We then encourage the children to become interested in the area outside of the school based on questions on where the new creatures came from. For example, as frogs cannot move far, they must live within 500 meters of the school, and as damselflies fly very low over the ground, they must live within 1.5 kilometers. In addition, as "1.5 kilometers" is within the range of the school district, children often find that there are waterfronts where damselflies live around their schools. Moreover, as species like the Lesser Emperor Dragonfly can fly over four kilometers, elementary schools in the city can create a network to find the local habitats of the Lesser Emperor.

Furthermore, because the Japanese crested ibis, which we are now hoping will move back to Kasumigaura, has an extremely wide range, we cannot find their habitats unless we search within the watershed area. Every elementary school in the watershed area needs to be connected on a daily basis, which is now possible thanks to advances in IT.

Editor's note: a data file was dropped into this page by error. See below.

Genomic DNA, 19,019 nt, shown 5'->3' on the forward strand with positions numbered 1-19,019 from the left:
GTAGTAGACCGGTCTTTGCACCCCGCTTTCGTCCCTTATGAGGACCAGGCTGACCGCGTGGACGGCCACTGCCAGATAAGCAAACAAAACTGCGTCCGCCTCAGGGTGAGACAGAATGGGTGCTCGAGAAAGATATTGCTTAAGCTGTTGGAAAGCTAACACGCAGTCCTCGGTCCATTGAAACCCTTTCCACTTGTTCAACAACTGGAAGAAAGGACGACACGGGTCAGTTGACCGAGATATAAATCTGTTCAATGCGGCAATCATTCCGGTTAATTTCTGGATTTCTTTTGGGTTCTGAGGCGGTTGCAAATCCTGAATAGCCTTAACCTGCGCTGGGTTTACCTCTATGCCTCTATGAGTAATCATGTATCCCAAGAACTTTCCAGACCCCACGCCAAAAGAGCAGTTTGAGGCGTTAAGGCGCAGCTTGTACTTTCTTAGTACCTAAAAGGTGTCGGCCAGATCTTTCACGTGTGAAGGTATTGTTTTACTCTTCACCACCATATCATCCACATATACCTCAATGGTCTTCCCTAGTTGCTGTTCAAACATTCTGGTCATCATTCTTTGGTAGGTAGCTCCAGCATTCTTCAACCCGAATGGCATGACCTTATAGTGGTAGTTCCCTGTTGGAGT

For larger birds, such as white storks, we have to look throughout the Kanto Plain. In other words, if the elementary schools in the area create a good network, they can act as a receiver for enquiries on local habitats. If all elementary schools in East Asia are connected, the conservation of effective biodiversity, including migrant birds such as cranes, can proceed. We thus developed a learning program to foster such viewpoints based on biotopes.

The main feature of this program is that children are able to learn from the local flora and fauna, particularly those with low mobility. It is difficult for children who are uninterested in local frogs to understand the gravity of climate change or the extinction of foreign species. Environmental education should first focus on the local area, creating towns where humans can live in harmony with the local environment, and this will lead to increased interest in issues such as the plight of the polar bear.